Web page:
After midnight the phone rings. My heart sinks. But it is Quinton – Tell Jurg, we've caught A LEOPARD!! Jurg falls out of bed and in one and a half hours he has joined the others at Driehoek. Driving carefully to avoid two grysbok, a duiker, and rabbits who run along the road.
|Waiting with the Cape Leopard Trust at Driehoek|
The young Cape mountain leopard is in good hands – Dr Quinton Martins researcher at the Cape Leopard Trust, Dr Marc Walton the on-call vet (that’s animal not war) from Ceres,
Marine Drouilly (CederbergCaracalProject) a caracal researcher from France, Patrick Lane from Cape Nature with an English nature conservation student, Elizabeth Martins recording the data, Swiss volunteer Jurg and Dawie Burger the farmer at Driehoek.
|Cape mountain leopard immobilized by the Trust before collaring|
|Taking samples from the immobilized Cape mountain leopard|
|The net so the Cape mountain leopard can be lifted and weighed|
The vet is on duty to bring the required dose of sedative, but it is Quinton who fires the tranquillising dart. When the two of them are sure the leopard is immobilized, they call the rest by radio. Now the team moves fast, against time. The leopard is hooded to protect his eyes from the bright headlamps and torches. He is measured. Samples are taken for DNA testing, diseases and his immune system. His teeth, claws, and the paw which was held gently and securely by the foot loop trap, are checked for damage. All clear.
|Cape mountain leopard teeth|
|Cape mountain leopard claws|
|Cape mountain leopard being collared by Dr Quinton Martins|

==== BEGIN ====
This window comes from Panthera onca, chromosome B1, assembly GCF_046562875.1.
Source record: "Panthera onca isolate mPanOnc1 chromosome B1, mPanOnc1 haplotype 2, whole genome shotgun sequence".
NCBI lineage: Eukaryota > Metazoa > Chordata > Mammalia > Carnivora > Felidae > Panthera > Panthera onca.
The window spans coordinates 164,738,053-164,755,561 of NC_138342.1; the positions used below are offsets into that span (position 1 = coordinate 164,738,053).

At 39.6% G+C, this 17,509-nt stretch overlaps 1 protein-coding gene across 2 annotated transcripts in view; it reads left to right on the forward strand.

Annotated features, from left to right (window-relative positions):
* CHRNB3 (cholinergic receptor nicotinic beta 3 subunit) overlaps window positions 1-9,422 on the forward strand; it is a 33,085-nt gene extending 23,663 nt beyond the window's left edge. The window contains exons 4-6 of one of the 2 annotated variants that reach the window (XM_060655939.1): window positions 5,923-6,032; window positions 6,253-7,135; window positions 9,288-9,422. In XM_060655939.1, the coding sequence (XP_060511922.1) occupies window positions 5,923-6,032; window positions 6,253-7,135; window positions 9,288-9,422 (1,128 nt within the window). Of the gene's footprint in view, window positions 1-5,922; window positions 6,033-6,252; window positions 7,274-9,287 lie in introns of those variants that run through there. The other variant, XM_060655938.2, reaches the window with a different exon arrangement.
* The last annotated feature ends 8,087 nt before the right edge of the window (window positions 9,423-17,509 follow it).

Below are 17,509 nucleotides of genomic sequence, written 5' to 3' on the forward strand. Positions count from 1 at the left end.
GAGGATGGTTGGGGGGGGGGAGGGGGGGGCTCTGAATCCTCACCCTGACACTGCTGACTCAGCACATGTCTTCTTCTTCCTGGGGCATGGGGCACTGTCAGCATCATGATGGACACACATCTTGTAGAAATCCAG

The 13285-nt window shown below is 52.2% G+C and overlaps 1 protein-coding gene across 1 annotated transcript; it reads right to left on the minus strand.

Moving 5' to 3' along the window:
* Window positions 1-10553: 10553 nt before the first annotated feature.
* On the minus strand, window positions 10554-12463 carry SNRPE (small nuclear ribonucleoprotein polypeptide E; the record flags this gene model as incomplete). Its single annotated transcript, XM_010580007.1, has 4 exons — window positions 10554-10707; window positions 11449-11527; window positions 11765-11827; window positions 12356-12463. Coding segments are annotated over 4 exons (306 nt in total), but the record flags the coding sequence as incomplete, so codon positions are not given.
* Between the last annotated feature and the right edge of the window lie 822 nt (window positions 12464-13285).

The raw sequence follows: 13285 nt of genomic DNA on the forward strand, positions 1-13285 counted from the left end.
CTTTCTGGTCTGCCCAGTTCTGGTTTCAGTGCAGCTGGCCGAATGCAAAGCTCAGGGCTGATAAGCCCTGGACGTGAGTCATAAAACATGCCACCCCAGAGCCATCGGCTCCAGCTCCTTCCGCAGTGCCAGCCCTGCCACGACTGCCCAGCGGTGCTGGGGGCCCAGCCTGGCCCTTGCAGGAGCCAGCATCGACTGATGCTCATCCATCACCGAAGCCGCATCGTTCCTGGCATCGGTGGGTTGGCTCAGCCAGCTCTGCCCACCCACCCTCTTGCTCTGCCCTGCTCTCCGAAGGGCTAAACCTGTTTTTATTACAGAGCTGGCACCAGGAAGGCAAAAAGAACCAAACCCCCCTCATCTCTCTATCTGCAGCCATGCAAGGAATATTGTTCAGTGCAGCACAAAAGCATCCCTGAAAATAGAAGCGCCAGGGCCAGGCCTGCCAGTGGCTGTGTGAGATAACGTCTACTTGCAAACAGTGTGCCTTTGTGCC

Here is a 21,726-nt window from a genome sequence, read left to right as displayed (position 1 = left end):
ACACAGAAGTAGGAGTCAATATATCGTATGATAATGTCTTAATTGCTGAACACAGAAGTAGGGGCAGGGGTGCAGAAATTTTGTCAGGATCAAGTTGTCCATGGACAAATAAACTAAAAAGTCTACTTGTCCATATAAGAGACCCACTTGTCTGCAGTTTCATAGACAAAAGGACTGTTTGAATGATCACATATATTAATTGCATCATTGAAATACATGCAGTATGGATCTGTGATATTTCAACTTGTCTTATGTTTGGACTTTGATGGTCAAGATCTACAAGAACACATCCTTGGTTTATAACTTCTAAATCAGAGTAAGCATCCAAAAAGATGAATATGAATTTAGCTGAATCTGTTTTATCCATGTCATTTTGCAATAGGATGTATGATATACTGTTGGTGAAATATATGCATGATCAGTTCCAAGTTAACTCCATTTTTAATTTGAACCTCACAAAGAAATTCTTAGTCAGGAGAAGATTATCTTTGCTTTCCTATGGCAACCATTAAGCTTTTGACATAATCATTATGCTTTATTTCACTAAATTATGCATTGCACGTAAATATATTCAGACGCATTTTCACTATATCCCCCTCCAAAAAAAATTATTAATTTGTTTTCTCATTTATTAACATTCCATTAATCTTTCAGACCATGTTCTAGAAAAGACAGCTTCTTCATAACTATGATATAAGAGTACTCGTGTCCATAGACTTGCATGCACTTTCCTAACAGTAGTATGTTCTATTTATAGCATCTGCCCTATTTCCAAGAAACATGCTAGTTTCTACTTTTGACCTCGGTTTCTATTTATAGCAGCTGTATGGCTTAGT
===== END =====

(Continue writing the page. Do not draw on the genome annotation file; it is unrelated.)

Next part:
Patch is Spot’s son, 26 months old, not yet fully grown. Perhaps a son of Max who died in January? He will be DNA tested. A female collar was used because it is light. Fitted to allow room, as his neck grows. The day before Patch ate the chunk of goat set out as bait, and chewed on the electronic predator caller while carefully avoiding the trap. But on the night of the 12th of March he was successfully caught.
|Jurg with his first Cape mountain leopard|
Carefully lifted into the dedicated release cage, and the group drives about a kilometre away. To Jurg falls the honour of pulling the rope which opens the door for the animal which is growing restless. We wait, and the leopard stays in the box. Start the engine. No, stays in the box. Again. A ring of cameras poised waiting. As the leopard shoots out to safety, no one clicks at the crucial moment. Plan B is the video running on its tripod. He turns to glance back, then disappears slowly off into a moonlit night.
|The Cape Leopard Trust releasing a newly collared Patch|
Saturday is Earth Hour – we gather four nations – around our Cape mountain leopard. Just one of many reasons we will switch off the lights, leave the computer from 2030 to 2130, and do everything we can for this one earth on which we all live.
For the earlier part of our Cape leopard story, click the CLT tab/page top centre below the elephant's eye in my header.
Pictures by Jurg, words by Diana of Elephant's Eye
- wildlife gardening in Porterville, near Cape Town in South Africa
(If you mouse over brown text, it turns shriek pink. Those are my links.)